Sunday, July 4, 2021

The Great Boat Race

31st May 

What a day for a boat race, the day was overcast but still pleasant. Both sides of the river were lined with spectators; tents scattered here and there, buntings waving in the breeze and much eager conversation about who the victors would be. In the church tent, the ladies were busy making cups of tea and serving slices of cake and pie while Mr. Clutterback and the newly arrived curate, Mr. Dawson, were busily making paper boats for the children to sail in the shallows of the river; Mr. Dawson declaring himself the Admiral of the Fleet of paper boats, which made the children laugh.

Admiral Endicott arrived in full naval regalia, much to the delight of the crowd. Mr. Penn had asked him to start the race, he being our resident seaman, and he was taking it all very seriously indeed. His enthusiasm was contagious as he wandered through the revellers talking and jesting with them. A small group of boys trailed behind him, watching him with awe, for he had been to battle, his medals many, and his stories enthralling.

Sophia Marlowe, Salley Owens and their new friend Simone St. Cyr had been busy all the week through making rosettes and pennants to sell to the villagers. They happily went along, calling “Rosettes one penny, pennants a ha’penny.” Their baskets emptied quickly as everyone was keen to show their support.

Jenny had mentioned Old Mary intended to watch the race today; we were all eager to see and speak to her. On walking down to Mr. Penn’s tent, a large affair, pitched at a central location on the Glebe, we found Mr. Penn, sherry in hand, sitting in an ornate cane chair, with plump scarlet cushions, amiably bantering with his friends and relations from Town who had made the journey to Amberleigh for the race. Old Mary sat in a comfortable chair, a rug tucked around her, surrounded by well-wishers who spoke excitedly to her and each other at seeing her well again. Old Mary looked tired but was smiling, Dr. Woodforde was concerned it may been too much excitement for Old Mary but she was adamant she was fine. It was a happy sight to see Old Mary amongst us again, Jenny looked cheerful, her charge was doing better and all were merry.

Just before the race began Mr. Thomas said a blessing. The men got their boat, ready to row to the starting point after Admiral Endicott gave our side of the river the rules of the race, while one of the Fullerton men did so on the other side of the river. There was much excitement as it was announced the boats shall begin at Belle’s Bridge and row down the river as far as Old Carson’s Mill. There were judges posted at the end line to make an accurate call on who was first, should it be a close race. When the rules had been conveyed, the men got into their boats and lined up at the starting point which was marked on both sides of the river by a tall pole with a flag upon it. When Admiral Endicott saw the boats were in position and at the ready, he held his arm up and fired the shot that launched the men into action rowing.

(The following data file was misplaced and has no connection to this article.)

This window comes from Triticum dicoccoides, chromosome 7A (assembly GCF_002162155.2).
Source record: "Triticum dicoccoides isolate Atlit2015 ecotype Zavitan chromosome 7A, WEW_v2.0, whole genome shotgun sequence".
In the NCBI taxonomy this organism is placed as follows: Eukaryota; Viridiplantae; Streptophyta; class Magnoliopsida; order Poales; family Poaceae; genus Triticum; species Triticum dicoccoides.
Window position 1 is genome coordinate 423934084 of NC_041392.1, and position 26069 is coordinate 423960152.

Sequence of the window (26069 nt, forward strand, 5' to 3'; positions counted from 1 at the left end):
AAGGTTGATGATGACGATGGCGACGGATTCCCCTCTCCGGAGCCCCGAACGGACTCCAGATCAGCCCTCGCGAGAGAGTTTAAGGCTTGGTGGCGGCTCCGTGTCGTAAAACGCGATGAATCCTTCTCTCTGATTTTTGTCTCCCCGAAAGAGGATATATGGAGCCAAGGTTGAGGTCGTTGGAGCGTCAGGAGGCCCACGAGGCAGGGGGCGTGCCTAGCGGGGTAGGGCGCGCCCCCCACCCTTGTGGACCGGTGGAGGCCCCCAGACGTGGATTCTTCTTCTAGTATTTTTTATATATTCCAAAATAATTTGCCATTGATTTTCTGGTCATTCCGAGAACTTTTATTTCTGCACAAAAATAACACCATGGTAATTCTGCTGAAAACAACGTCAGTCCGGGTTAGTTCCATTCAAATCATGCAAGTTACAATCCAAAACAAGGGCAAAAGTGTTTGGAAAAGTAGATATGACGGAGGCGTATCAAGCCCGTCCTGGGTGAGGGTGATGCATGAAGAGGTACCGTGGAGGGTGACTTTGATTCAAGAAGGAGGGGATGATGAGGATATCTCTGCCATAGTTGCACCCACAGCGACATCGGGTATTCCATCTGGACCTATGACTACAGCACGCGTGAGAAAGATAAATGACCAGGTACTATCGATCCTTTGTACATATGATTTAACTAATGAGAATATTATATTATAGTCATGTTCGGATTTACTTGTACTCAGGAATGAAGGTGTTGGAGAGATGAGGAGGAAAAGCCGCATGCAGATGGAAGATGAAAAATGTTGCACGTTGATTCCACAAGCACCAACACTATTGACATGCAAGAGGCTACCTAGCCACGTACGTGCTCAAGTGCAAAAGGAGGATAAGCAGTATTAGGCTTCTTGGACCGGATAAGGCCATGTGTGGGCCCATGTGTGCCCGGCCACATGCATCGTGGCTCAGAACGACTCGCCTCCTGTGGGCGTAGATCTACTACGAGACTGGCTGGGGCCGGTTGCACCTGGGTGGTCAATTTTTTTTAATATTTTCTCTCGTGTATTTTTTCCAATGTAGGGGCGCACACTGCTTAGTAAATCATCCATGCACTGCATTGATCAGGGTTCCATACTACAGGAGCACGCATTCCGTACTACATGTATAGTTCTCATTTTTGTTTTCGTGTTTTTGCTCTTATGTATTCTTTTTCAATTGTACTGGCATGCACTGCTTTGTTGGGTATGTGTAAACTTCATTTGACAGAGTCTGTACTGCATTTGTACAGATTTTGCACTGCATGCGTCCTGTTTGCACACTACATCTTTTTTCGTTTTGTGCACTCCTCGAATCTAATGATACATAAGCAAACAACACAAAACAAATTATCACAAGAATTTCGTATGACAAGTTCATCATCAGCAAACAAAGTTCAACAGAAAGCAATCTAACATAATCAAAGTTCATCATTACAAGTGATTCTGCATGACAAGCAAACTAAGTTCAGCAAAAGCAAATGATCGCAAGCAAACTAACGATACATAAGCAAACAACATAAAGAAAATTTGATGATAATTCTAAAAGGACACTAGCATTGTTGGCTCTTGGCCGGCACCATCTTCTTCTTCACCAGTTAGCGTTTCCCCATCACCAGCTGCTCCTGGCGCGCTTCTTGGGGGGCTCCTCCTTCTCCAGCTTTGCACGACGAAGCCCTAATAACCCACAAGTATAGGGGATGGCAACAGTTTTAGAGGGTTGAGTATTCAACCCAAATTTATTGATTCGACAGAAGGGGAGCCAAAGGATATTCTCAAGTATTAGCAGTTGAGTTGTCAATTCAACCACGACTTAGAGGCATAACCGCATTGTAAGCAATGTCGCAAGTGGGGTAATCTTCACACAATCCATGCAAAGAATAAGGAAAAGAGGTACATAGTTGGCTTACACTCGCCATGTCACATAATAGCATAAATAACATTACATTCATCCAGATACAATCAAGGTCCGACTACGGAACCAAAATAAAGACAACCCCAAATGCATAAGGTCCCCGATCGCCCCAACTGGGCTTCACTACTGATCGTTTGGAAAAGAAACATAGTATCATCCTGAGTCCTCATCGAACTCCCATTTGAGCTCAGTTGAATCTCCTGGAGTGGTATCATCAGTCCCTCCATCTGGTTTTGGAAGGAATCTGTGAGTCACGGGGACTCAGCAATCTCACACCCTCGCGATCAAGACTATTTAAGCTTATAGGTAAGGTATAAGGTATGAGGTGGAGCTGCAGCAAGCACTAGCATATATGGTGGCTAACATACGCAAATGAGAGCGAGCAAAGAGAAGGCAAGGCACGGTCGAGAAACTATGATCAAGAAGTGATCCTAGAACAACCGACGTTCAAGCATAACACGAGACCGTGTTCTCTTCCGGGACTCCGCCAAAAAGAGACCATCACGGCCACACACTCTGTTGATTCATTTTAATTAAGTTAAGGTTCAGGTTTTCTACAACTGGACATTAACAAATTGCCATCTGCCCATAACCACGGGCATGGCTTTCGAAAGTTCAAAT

The Fullerton crew began the race by taking their oars and pushing Faro’s Revenge to the side and laughing as they gained a lead. Not to be outdone, Mr. Penn’s crew were even more determined to straighten the boat and row with gusto. As soon as the race began, the cheering commenced from the crowds along the banks on both sides of the river. Many so excited they left their pic nics and stood on the river’s edge. A group of boys ran along waving their pennants, trying to keep up, as the boats made their way down the river, calling out to them to row faster, faster.

Seahorse had an edge on Faro’s Revenge for several lengths, but the latter gained on them, little by little, until the boats were level. The cheering grew even more fervent at this point, for it was anyone’s race now. Just before the last length, the men of Faro’s Revenge, urged on by the crowd, took the lead, paddling more purposefully, determined to show the Seahorse crew they were superior, even after the disadvantage they had been dealt at the start.

The Mill grew near, the oarsmen, paddling for their lives, both teams eager to cross the finish line first. The judges on both sides of the river were in place, eyeing the boats as they neared. It was a close race, but in the end, Faro’s Revenge was the victor, causing the crowd on the west side of the river to erupt into a deafening cheer. The men brought the boat to the shore, wearily climbing out, all smiling at their triumph, the crowd rushing forth to congratulate them. Admiral Endicott was on hand to give the purse of 10 guineas to Mr. Penn, who shared it out amongst the crew, happy to have been victorious over the Fullertons.

Afterwards there was much excited talk and merriment on the Amberleigh side of the river, while the crowds on the other side dispersed, downcast at their defeat. What an exciting day it was for all, the oarsmen were the heroes of the hour, the locals cheering, as the men moved through the crowd to find their families. All were loathe for the merriment to end but as the day grew long, pic nic hampers were packed up, children called in from their play and slowly all became silent as the day gently slipped into twilight after a such a glorious day.

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